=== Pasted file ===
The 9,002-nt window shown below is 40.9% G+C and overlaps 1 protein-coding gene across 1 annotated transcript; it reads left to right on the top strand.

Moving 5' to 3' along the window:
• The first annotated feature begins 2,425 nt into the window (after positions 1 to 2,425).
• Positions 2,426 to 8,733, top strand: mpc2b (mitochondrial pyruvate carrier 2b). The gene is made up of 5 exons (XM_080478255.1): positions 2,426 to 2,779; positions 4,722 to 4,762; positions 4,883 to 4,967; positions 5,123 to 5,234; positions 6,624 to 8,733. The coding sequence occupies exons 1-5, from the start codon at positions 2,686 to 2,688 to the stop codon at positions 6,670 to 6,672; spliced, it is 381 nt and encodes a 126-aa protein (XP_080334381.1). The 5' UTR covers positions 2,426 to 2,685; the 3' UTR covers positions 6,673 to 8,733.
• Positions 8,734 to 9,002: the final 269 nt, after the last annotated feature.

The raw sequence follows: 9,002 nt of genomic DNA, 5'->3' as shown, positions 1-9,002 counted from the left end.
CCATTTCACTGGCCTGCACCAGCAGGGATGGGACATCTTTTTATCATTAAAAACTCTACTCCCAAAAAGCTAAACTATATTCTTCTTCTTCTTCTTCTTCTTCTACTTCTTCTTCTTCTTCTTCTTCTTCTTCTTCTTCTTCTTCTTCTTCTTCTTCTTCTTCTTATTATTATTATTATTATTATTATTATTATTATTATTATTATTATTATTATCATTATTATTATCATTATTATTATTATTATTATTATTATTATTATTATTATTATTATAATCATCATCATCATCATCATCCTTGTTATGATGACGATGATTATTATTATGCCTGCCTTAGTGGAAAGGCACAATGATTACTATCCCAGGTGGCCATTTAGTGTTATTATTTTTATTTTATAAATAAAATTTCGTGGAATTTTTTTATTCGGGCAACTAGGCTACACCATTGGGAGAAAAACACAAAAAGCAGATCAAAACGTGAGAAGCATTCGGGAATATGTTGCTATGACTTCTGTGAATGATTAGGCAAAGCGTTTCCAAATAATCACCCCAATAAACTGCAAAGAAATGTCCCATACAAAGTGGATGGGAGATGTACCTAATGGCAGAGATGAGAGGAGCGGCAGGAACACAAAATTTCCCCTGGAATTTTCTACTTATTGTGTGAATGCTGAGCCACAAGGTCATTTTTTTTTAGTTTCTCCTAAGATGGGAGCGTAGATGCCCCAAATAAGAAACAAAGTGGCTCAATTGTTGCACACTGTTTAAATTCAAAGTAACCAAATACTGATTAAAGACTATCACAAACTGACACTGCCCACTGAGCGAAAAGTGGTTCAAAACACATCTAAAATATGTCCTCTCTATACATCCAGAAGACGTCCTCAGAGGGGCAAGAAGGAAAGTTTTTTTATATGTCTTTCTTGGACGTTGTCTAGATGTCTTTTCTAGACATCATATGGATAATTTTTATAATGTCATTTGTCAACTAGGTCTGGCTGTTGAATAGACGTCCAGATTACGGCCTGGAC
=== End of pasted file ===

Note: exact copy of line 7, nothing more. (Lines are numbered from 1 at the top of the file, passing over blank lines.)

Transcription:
CCATTTCACTGGCCTGCACCAGCAGGGATGGGACATCTTTTTATCATTAAAAACTCTACTCCCAAAAAGCTAAACTATATTCTTCTTCTTCTTCTTCTTCTTCTACTTCTTCTTCTTCTTCTTCTTCTTCTTCTTCTTCTTCTTCTTCTTCTTCTTCTTCTTCTTATTATTATTATTATTATTATTATTATTATTATTATTATTATTATTATTATCATTATTATTATCATTATTATTATTATTATTATTATTATTATTATTATTATTATTATAATCATCATCATCATCATCATCCTTGTTATGATGACGATGATTATTATTATGCCTGCCTTAGTGGAAAGGCACAATGATTACTATCCCAGGTGGCCATTTAGTGTTATTATTTTTATTTTATAAATAAAATTTCGTGGAATTTTTTTATTCGGGCAACTAGGCTACACCATTGGGAGAAAAACACAAAAAGCAGATCAAAACGTGAGAAGCATTCGGGAATATGTTGCTATGACTTCTGTGAATGATTAGGCAAAGCGTTTCCAAATAATCACCCCAATAAACTGCAAAGAAATGTCCCATACAAAGTGGATGGGAGATGTACCTAATGGCAGAGATGAGAGGAGCGGCAGGAACACAAAATTTCCCCTGGAATTTTCTACTTATTGTGTGAATGCTGAGCCACAAGGTCATTTTTTTTTAGTTTCTCCTAAGATGGGAGCGTAGATGCCCCAAATAAGAAACAAAGTGGCTCAATTGTTGCACACTGTTTAAATTCAAAGTAACCAAATACTGATTAAAGACTATCACAAACTGACACTGCCCACTGAGCGAAAAGTGGTTCAAAACACATCTAAAATATGTCCTCTCTATACATCCAGAAGACGTCCTCAGAGGGGCAAGAAGGAAAGTTTTTTTATATGTCTTTCTTGGACGTTGTCTAGATGTCTTTTCTAGACATCATATGGATAATTTTTATAATGTCATTTGTCAACTAGGTCTGGCTGTTGAATAGACGTCCAGATTACGGCCTGGAC